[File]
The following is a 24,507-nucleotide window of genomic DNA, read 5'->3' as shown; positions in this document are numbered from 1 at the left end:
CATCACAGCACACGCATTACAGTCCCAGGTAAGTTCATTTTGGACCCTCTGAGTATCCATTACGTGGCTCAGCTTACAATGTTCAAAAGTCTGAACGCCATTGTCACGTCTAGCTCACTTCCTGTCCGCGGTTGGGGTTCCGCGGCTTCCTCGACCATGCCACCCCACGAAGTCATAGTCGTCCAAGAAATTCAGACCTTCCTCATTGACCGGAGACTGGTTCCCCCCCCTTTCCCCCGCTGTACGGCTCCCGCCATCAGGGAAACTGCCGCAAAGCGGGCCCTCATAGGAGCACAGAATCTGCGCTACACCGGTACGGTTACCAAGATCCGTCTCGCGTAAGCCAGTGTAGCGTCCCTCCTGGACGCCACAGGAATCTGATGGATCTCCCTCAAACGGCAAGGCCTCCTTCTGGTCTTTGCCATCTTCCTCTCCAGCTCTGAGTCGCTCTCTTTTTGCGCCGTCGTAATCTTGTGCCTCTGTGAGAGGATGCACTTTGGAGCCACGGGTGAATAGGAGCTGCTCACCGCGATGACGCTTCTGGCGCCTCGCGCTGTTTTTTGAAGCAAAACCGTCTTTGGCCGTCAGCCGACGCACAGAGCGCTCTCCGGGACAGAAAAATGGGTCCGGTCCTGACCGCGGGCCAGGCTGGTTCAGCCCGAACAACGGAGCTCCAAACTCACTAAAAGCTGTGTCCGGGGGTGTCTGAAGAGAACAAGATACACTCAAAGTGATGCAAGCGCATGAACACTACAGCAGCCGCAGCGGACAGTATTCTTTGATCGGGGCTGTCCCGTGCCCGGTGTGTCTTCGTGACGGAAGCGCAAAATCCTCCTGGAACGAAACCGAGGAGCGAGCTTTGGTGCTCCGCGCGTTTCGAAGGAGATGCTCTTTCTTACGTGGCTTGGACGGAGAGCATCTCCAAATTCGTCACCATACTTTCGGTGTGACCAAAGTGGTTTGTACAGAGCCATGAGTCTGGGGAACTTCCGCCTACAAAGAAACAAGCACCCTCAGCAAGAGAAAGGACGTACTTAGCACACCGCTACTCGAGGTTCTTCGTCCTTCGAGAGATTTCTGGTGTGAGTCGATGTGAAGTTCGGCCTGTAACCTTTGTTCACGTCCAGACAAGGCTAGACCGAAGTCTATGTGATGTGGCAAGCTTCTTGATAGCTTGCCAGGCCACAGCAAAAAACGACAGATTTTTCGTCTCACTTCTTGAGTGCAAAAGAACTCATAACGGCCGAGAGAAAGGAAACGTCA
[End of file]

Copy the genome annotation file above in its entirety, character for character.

The following is a 24,507-nucleotide window of genomic DNA, read 5'->3' as shown; positions in this document are numbered from 1 at the left end:
CATCACAGCACACGCATTACAGTCCCAGGTAAGTTCATTTTGGACCCTCTGAGTATCCATTACGTGGCTCAGCTTACAATGTTCAAAAGTCTGAACGCCATTGTCACGTCTAGCTCACTTCCTGTCCGCGGTTGGGGTTCCGCGGCTTCCTCGACCATGCCACCCCACGAAGTCATAGTCGTCCAAGAAATTCAGACCTTCCTCATTGACCGGAGACTGGTTCCCCCCCCTTTCCCCCGCTGTACGGCTCCCGCCATCAGGGAAACTGCCGCAAAGCGGGCCCTCATAGGAGCACAGAATCTGCGCTACACCGGTACGGTTACCAAGATCCGTCTCGCGTAAGCCAGTGTAGCGTCCCTCCTGGACGCCACAGGAATCTGATGGATCTCCCTCAAACGGCAAGGCCTCCTTCTGGTCTTTGCCATCTTCCTCTCCAGCTCTGAGTCGCTCTCTTTTTGCGCCGTCGTAATCTTGTGCCTCTGTGAGAGGATGCACTTTGGAGCCACGGGTGAATAGGAGCTGCTCACCGCGATGACGCTTCTGGCGCCTCGCGCTGTTTTTTGAAGCAAAACCGTCTTTGGCCGTCAGCCGACGCACAGAGCGCTCTCCGGGACAGAAAAATGGGTCCGGTCCTGACCGCGGGCCAGGCTGGTTCAGCCCGAACAACGGAGCTCCAAACTCACTAAAAGCTGTGTCCGGGGGTGTCTGAAGAGAACAAGATACACTCAAAGTGATGCAAGCGCATGAACACTACAGCAGCCGCAGCGGACAGTATTCTTTGATCGGGGCTGTCCCGTGCCCGGTGTGTCTTCGTGACGGAAGCGCAAAATCCTCCTGGAACGAAACCGAGGAGCGAGCTTTGGTGCTCCGCGCGTTTCGAAGGAGATGCTCTTTCTTACGTGGCTTGGACGGAGAGCATCTCCAAATTCGTCACCATACTTTCGGTGTGACCAAAGTGGTTTGTACAGAGCCATGAGTCTGGGGAACTTCCGCCTACAAAGAAACAAGCACCCTCAGCAAGAGAAAGGACGTACTTAGCACACCGCTACTCGAGGTTCTTCGTCCTTCGAGAGATTTCTGGTGTGAGTCGATGTGAAGTTCGGCCTGTAACCTTTGTTCACGTCCAGACAAGGCTAGACCGAAGTCTATGTGATGTGGCAAGCTTCTTGATAGCTTGCCAGGCCACAGCAAAAAACGACAGATTTTTCGTCTCACTTCTTGAGTGCAAAAGAACTCATAACGGCCGAGAGAAAGGAAACGTCA